I'm not arguing this gives Apple any legal ground at all (it's not a case I'd like them to win), but I think their role in changing our use of the word "app" to mean "smartphone program," and increasingly only "smartphone program," shouldn't be ignored.
The case is a bit different than your example, because they branded a subset of the application market (perhaps the original "app") as "app," a subset that previously hadn't been very profitable or popular. For example, if I decided to sell an emerging, but not original coffee product as "java," (bad example, I know) and called my marketplace "The Java Store," if another company, seeing my success, decided to create its own "Java Store" that sold the special kind of coffee product I had been selling, it would be painfully obvious they were trying to ride my coattails because I, through painstakingly precious and irritating marketing, built the associations between "Java" and some silly little coffee product, instead of coffee at large. The fact that some competitors may have tried to use "Java" to describe their somewhat different coffee products (i.e., Google and "Google Apps") but failed to brand that connection in our collective lexicons, to some extent demonstrates that my marketing was special (because it turns out Apple is "cooler" than Google) and I deserve credit for that.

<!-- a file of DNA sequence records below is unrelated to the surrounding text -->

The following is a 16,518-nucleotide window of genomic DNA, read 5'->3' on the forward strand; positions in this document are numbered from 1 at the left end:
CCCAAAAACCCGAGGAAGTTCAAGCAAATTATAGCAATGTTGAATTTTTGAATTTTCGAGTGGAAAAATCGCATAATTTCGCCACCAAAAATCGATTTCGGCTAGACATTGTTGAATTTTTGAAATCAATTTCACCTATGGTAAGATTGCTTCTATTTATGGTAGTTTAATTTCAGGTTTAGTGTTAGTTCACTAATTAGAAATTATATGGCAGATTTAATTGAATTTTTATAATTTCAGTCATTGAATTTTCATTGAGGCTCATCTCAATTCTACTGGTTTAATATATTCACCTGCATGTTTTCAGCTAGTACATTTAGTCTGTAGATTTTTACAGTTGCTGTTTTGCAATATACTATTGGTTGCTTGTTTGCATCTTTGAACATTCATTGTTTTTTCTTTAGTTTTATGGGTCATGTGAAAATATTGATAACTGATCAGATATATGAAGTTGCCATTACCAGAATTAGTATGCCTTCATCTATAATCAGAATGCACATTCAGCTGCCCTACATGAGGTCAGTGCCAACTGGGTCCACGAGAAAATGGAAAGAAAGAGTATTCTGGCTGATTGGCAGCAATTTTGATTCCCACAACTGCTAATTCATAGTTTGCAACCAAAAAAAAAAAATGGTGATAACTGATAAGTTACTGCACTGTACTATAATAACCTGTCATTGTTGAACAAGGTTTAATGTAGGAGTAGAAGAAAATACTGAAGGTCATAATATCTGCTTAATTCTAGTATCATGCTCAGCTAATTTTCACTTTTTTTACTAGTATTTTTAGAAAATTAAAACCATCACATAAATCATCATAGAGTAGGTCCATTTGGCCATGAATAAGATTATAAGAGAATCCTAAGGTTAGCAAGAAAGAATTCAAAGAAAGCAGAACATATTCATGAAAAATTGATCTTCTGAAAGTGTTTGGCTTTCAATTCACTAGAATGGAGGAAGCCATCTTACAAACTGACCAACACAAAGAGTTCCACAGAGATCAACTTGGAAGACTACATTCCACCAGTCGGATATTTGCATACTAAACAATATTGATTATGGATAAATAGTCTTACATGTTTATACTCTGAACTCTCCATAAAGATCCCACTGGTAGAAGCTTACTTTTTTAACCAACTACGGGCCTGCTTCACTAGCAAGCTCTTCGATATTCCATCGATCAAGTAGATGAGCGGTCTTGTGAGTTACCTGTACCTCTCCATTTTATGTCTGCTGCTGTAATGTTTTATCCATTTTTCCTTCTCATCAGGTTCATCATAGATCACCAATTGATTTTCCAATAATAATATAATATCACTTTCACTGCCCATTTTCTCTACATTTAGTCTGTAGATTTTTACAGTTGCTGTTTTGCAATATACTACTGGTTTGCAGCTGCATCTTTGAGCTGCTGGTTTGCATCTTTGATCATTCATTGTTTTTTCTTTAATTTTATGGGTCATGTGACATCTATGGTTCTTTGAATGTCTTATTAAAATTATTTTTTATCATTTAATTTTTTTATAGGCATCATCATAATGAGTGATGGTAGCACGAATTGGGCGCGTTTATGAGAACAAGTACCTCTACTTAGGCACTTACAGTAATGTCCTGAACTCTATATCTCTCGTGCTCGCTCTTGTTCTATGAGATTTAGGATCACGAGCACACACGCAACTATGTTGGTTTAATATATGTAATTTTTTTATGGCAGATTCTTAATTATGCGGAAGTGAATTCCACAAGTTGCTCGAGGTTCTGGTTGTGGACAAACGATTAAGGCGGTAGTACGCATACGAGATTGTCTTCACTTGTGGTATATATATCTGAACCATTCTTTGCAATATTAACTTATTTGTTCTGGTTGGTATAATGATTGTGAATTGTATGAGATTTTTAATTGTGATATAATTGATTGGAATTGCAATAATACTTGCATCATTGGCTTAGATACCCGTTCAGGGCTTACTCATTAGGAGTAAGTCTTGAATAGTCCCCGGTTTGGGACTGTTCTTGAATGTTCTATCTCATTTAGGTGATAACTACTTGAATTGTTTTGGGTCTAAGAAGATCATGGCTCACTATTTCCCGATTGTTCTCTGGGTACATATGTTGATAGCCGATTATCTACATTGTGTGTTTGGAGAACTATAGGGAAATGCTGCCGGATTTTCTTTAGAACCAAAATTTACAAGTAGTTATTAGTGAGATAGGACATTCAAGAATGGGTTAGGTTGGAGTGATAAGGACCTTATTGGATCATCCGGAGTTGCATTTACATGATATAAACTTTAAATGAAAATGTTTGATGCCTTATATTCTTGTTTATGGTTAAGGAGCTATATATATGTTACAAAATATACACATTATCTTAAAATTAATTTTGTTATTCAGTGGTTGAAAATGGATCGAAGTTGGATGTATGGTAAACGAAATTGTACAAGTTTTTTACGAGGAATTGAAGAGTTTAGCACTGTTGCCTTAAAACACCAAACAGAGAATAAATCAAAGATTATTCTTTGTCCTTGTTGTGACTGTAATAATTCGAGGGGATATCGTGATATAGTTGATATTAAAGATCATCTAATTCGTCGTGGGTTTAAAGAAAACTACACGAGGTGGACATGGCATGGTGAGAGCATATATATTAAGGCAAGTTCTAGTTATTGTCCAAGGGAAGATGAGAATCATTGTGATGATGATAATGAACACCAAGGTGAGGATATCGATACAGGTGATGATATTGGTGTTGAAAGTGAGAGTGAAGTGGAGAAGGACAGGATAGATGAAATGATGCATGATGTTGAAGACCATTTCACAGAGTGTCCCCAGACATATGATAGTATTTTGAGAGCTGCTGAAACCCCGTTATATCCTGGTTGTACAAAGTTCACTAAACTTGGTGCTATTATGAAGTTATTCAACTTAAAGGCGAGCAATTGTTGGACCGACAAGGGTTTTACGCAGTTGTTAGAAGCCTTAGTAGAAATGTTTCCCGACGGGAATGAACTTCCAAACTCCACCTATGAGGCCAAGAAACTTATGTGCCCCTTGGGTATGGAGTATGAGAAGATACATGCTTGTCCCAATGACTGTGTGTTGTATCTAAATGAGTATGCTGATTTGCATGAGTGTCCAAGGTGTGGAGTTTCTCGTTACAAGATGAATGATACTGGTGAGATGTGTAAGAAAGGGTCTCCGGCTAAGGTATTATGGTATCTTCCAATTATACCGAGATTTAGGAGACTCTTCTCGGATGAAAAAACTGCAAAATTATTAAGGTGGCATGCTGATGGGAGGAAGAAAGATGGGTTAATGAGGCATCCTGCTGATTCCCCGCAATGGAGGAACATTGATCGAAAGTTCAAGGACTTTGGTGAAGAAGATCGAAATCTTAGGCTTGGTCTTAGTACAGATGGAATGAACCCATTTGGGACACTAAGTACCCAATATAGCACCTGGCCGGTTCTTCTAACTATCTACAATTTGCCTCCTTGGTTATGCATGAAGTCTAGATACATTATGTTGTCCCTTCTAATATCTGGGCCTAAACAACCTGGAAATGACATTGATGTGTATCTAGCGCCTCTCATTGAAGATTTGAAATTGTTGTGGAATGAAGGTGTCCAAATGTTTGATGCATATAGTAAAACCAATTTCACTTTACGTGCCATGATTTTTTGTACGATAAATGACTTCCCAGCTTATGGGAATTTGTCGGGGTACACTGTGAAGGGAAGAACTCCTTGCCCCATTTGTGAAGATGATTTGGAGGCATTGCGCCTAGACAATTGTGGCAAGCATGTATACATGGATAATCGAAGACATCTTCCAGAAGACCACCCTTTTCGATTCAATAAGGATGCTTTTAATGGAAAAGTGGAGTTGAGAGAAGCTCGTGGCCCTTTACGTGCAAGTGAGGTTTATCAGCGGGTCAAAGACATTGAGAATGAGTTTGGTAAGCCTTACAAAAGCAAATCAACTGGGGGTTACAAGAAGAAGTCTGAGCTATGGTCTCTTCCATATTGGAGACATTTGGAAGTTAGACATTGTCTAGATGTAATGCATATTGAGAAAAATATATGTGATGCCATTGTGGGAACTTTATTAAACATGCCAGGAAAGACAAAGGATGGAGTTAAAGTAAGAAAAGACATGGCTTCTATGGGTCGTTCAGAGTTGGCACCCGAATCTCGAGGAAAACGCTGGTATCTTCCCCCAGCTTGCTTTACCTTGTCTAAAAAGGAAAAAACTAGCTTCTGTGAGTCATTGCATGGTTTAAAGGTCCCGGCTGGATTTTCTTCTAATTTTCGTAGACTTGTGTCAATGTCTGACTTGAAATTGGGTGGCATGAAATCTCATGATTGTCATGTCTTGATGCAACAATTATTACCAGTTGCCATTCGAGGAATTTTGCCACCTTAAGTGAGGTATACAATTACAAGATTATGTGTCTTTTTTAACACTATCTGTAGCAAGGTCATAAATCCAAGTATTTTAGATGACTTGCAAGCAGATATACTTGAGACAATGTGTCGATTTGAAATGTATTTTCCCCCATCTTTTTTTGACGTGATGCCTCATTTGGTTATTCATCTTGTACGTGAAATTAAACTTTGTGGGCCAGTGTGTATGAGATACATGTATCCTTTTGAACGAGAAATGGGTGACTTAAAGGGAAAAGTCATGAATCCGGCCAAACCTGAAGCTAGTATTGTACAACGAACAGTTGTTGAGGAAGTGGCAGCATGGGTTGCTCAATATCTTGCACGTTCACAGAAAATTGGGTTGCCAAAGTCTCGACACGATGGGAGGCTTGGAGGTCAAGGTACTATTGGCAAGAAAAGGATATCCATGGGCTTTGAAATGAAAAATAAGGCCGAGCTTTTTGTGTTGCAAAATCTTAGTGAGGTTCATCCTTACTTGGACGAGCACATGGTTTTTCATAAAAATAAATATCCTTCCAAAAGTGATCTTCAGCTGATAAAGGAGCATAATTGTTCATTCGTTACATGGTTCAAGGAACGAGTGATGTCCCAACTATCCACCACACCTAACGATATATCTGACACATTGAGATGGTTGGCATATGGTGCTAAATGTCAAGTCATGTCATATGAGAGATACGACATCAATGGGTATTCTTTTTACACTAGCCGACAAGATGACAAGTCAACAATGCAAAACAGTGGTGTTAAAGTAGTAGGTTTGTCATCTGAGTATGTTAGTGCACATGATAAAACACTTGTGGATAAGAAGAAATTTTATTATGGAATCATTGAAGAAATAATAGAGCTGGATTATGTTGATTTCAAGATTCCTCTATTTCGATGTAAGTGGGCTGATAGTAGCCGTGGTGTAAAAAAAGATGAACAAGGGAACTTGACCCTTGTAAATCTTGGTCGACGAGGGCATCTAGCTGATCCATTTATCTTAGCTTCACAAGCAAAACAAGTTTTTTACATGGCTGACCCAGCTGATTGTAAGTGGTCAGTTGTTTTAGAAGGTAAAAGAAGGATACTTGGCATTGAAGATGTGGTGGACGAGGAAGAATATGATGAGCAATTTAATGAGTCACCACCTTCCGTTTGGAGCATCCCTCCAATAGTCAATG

But again, I don't think that should have a legal basis, but I think we all do know that Apple has changed how we can use the word "app," at least for the time being. If you tell your boss "I'm thinking of developing an app for brewing coffee" s/he is going to think "new $0.99 (I have no idea how much they cost) smart phone program," not "big Windows application." At least that's my hunch. Especially for the kind of people who will make most use of this new "app store."